This moral question comes due to the blatant human rights violations happening in Qatar as we speak. The workers out there are pretty much modern day slaves. In a country with one of the highest national wealth per capita in the world, there is a distinct lack of native working class people and labour forces. Often the workers who have been tasked with building the stadiums to host the event (seeing as the country were nowhere near capable upon winning the rights) are recruited from poverty-stricken areas in Bangladesh, India and Nepal. These workers are often deceived being promised certain contracts before arrival only to have the contract ripped up and their passports taken control of by their employers. This is part of a system known as Kafala that legally binds them to their employers. Even if they still had control of their passports, the extortionate loans they’ve already taken out to pay for recruitment agencies and flights means they’re trapped in a dept filled hole, making barely enough money to feed themselves/send back to their families, let alone a flight back to their homes. This is barely one step above slavery and it’s a disgusting practice.
These workers are housed in what is known as “Labour Camps” a name that anyone in the western world cringes at due to the connotations of the 1940s. Kept out of the seeing eyes of the rich inner-city residents these workers are transported to and from these “camps” by bus. Out of sight out of mind right?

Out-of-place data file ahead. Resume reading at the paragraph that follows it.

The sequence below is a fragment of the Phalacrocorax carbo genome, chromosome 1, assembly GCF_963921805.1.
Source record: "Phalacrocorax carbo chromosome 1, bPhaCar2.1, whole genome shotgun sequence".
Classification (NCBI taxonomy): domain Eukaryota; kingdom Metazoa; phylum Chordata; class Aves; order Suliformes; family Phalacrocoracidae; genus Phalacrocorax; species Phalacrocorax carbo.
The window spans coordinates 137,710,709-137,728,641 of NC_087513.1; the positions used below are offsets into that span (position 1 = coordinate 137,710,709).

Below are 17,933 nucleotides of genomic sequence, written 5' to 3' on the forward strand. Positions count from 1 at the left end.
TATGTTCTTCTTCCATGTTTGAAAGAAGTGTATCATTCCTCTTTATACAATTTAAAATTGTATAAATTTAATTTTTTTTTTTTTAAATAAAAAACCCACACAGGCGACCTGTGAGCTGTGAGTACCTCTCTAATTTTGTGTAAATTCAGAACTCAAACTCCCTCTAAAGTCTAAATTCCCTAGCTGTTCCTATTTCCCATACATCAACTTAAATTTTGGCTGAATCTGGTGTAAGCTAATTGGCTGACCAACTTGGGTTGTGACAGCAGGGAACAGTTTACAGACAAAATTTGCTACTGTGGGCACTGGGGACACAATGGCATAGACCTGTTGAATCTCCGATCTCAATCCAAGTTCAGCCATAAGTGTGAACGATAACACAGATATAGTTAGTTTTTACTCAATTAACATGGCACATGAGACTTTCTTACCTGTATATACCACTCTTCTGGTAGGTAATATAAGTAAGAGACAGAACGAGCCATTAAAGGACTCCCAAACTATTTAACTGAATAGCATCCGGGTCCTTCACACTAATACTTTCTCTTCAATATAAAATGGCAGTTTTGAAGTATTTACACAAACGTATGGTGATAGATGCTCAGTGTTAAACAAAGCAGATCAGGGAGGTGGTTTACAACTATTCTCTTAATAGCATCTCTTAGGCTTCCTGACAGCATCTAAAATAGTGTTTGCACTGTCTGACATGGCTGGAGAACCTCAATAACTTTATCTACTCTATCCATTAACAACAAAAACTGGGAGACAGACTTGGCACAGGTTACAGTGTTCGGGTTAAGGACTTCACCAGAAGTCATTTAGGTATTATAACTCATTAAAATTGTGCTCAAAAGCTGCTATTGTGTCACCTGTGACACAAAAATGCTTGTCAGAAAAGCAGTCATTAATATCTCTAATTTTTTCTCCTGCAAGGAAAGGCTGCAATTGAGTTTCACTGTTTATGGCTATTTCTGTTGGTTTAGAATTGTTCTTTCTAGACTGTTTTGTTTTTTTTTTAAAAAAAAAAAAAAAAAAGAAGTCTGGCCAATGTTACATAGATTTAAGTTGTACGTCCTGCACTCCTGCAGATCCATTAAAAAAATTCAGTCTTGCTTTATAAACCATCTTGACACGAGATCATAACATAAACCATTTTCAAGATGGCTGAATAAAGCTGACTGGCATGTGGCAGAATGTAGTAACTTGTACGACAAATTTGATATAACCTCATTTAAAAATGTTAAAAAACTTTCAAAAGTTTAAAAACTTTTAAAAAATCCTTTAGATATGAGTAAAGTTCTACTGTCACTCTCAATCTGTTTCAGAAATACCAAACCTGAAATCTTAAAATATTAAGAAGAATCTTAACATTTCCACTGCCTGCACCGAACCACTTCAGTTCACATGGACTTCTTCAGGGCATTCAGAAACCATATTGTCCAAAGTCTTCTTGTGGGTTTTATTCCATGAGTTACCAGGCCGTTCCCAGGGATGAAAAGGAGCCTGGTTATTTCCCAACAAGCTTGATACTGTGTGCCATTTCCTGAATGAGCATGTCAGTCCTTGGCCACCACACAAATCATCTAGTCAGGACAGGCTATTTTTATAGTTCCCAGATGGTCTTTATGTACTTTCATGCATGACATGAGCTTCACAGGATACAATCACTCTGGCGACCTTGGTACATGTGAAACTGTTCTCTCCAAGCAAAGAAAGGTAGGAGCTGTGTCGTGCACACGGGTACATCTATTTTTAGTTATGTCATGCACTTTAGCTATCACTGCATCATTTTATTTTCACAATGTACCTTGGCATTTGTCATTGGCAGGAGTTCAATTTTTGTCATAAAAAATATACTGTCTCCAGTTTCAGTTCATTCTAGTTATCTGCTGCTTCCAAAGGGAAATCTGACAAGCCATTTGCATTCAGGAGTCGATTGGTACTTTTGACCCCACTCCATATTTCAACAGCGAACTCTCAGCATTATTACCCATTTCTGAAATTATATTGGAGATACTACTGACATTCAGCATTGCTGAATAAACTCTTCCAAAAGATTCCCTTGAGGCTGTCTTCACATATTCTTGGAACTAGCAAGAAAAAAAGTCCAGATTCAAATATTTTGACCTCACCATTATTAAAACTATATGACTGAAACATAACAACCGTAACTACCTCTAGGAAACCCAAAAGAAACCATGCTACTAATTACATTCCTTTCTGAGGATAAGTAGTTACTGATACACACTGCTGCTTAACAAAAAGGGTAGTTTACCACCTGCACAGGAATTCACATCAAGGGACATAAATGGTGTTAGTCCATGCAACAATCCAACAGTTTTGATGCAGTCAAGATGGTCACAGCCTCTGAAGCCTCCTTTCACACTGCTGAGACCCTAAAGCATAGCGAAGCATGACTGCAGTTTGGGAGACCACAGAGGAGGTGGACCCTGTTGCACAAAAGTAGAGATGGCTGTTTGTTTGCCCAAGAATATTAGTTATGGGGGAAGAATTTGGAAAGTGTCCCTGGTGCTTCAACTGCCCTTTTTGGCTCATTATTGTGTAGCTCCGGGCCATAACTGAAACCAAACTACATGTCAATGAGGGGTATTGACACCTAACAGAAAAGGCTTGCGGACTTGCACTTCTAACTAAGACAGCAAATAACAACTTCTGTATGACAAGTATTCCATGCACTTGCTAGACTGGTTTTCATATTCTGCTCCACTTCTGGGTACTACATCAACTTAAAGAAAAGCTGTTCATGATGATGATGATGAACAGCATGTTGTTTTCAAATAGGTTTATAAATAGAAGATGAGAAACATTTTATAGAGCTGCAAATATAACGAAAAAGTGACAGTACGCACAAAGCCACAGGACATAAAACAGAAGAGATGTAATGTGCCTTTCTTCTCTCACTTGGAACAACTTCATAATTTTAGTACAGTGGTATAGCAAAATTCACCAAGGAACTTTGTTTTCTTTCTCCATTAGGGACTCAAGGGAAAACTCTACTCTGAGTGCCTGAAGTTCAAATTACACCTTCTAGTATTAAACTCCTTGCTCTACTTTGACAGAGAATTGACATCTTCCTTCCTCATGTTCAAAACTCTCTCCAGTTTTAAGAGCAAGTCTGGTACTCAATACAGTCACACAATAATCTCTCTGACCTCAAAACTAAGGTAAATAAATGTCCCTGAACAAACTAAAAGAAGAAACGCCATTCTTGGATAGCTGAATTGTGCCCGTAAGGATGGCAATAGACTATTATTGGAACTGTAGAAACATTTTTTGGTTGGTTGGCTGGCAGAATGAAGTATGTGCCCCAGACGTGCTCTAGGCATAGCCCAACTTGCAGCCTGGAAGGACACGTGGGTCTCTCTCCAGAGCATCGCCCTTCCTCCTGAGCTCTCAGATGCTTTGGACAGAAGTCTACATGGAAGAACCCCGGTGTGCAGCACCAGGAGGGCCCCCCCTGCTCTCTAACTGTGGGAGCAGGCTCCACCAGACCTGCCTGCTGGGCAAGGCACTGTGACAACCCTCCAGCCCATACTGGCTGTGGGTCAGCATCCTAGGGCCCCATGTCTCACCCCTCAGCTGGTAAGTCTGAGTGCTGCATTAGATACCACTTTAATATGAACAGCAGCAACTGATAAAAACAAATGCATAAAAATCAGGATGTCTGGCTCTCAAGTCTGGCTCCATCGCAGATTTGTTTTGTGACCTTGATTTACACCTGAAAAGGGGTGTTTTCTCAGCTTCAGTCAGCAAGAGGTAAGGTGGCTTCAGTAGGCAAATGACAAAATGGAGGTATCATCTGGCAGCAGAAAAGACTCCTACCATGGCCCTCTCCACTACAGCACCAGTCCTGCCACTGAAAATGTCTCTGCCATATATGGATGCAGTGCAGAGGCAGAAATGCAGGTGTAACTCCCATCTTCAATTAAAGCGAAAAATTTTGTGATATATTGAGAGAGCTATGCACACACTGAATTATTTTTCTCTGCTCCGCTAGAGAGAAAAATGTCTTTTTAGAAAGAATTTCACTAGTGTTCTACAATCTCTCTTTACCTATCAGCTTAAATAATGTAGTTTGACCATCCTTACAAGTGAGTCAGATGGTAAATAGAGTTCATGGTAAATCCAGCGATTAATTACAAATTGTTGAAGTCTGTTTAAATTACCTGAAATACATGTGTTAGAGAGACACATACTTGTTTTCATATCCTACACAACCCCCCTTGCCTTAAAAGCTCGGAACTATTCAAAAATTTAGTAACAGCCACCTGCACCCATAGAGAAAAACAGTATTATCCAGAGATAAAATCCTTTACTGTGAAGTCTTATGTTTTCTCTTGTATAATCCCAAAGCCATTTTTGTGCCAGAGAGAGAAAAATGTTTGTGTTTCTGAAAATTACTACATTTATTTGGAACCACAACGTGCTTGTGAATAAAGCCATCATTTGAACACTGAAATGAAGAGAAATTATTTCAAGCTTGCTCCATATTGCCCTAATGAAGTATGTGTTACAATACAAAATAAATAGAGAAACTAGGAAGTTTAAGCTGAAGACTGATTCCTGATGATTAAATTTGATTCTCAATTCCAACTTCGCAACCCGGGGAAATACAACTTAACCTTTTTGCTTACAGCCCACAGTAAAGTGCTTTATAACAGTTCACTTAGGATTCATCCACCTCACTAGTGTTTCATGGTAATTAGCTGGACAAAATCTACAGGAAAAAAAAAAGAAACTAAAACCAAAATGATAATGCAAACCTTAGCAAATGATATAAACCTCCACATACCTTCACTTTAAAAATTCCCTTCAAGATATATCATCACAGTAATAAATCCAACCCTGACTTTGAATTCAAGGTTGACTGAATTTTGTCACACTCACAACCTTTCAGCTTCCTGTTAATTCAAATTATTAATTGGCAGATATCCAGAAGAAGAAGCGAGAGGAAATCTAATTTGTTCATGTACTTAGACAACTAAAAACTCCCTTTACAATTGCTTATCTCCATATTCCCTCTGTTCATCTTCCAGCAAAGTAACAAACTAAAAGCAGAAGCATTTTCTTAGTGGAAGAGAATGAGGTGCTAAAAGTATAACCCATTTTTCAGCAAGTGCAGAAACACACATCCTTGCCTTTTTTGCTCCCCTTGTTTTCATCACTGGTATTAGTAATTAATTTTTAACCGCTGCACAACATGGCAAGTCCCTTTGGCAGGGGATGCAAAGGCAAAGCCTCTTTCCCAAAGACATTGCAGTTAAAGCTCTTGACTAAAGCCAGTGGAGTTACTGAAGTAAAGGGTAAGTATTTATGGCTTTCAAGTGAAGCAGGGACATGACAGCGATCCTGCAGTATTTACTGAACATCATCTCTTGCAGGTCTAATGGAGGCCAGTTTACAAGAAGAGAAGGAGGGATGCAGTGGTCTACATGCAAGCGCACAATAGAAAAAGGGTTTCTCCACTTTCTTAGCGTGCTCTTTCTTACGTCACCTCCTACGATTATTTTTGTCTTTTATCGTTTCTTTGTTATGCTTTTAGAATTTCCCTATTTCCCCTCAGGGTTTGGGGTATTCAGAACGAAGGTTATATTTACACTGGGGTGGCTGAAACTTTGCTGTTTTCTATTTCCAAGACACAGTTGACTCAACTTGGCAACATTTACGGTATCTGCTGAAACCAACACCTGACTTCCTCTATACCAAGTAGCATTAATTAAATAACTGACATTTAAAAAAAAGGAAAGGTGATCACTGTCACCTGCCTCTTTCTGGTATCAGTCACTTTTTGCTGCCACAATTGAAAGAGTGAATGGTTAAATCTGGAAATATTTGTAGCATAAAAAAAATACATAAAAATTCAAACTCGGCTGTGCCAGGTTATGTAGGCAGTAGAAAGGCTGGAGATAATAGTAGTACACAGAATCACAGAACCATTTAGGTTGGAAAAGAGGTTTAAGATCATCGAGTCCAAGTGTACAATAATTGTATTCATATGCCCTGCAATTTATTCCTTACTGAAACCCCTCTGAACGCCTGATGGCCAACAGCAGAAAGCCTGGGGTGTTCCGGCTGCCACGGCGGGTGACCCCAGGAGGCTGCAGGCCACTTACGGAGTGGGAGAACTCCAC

Many of the camps are in dire states, housing sometimes up to 12 workers per room with insufficient hygiene regulations, lack of clean water and just all around terrible living conditions. Witnessing some of the footage taken (illegally) from these camps just highlights the problems further. Of course, the employers try to ban anyone from getting in and install a sense of fear in any workers speaking out. Just a quick search on YouTube can open up a world of horrors that’ll leave anyone with a conscious with a heavy sense of unease.
Of course, living and working conditions as dire as these are leading to quite an alarming death rate amongst the migrant workers. Whether this is through physical exertion in 40 – 50-degree heat, unsafe building sites or even suicide the estimates that the number of migrant workers deaths could reach over 4000 by the time the tournament kicks off with between 1000-2000 already having happened. It really is a modern day crisis that I can’t believe hasn’t been shut down already.
Between my first and second year of university, I worked as a labourer on the equestrian stand in Greenwich Park for the 2012 London Olympics. One day a fellow worker fell from one of the scaffoldings, Luckily and thankfully he survived but after shutting the site down for a day, new safety regulations were put in place. The fact he was mildly dehydrated led to routine water breaks being put in effect and the rest of the build went off without a hitch. That was one close encounter and it led to a complete restructuring of the entire project. The fact 1000 – 2000 people have already died puts the death toll of workers in Qatar higher than UK soldier deaths in the entire Iraq and Afghanistan conflicts put together.
When the world cup comes around 4 and half years from now there’s going to be a dark shadow hanging over the tournament. How many deaths is too many and how much money blurs the consciousness of those in charge?